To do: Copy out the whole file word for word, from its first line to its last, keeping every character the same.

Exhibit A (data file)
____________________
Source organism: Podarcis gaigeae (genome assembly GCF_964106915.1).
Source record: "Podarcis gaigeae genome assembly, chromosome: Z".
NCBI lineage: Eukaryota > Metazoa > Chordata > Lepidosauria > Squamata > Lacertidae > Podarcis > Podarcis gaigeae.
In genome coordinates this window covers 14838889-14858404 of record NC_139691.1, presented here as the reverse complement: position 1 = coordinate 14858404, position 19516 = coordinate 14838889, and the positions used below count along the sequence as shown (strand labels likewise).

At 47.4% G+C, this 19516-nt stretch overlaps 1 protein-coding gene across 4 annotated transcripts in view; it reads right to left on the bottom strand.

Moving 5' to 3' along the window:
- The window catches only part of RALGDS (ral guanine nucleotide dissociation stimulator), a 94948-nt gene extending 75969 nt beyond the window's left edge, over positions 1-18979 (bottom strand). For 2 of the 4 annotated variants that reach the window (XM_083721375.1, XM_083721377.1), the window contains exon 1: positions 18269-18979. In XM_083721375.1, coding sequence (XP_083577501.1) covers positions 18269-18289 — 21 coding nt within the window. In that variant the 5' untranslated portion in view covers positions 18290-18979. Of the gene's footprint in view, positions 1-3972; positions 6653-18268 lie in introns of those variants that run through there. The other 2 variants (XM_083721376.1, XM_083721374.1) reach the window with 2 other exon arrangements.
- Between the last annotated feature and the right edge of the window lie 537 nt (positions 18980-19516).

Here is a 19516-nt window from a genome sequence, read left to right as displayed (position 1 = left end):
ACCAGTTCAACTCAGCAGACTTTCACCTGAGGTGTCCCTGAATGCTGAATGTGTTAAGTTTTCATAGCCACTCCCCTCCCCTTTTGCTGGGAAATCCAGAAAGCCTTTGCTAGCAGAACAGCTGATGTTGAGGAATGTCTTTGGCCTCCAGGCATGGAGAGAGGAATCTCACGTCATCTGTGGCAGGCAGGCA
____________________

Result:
Source organism: Podarcis gaigeae (genome assembly GCF_964106915.1).
Source record: "Podarcis gaigeae genome assembly, chromosome: Z".
NCBI lineage: Eukaryota > Metazoa > Chordata > Lepidosauria > Squamata > Lacertidae > Podarcis > Podarcis gaigeae.
In genome coordinates this window covers 14838889-14858404 of record NC_139691.1, presented here as the reverse complement: position 1 = coordinate 14858404, position 19516 = coordinate 14838889, and the positions used below count along the sequence as shown (strand labels likewise).

At 47.4% G+C, this 19516-nt stretch overlaps 1 protein-coding gene across 4 annotated transcripts in view; it reads right to left on the bottom strand.

Moving 5' to 3' along the window:
- The window catches only part of RALGDS (ral guanine nucleotide dissociation stimulator), a 94948-nt gene extending 75969 nt beyond the window's left edge, over positions 1-18979 (bottom strand). For 2 of the 4 annotated variants that reach the window (XM_083721375.1, XM_083721377.1), the window contains exon 1: positions 18269-18979. In XM_083721375.1, coding sequence (XP_083577501.1) covers positions 18269-18289 — 21 coding nt within the window. In that variant the 5' untranslated portion in view covers positions 18290-18979. Of the gene's footprint in view, positions 1-3972; positions 6653-18268 lie in introns of those variants that run through there. The other 2 variants (XM_083721376.1, XM_083721374.1) reach the window with 2 other exon arrangements.
- Between the last annotated feature and the right edge of the window lie 537 nt (positions 18980-19516).

Here is a 19516-nt window from a genome sequence, read left to right as displayed (position 1 = left end):
ACCAGTTCAACTCAGCAGACTTTCACCTGAGGTGTCCCTGAATGCTGAATGTGTTAAGTTTTCATAGCCACTCCCCTCCCCTTTTGCTGGGAAATCCAGAAAGCCTTTGCTAGCAGAACAGCTGATGTTGAGGAATGTCTTTGGCCTCCAGGCATGGAGAGAGGAATCTCACGTCATCTGTGGCAGGCAGGCA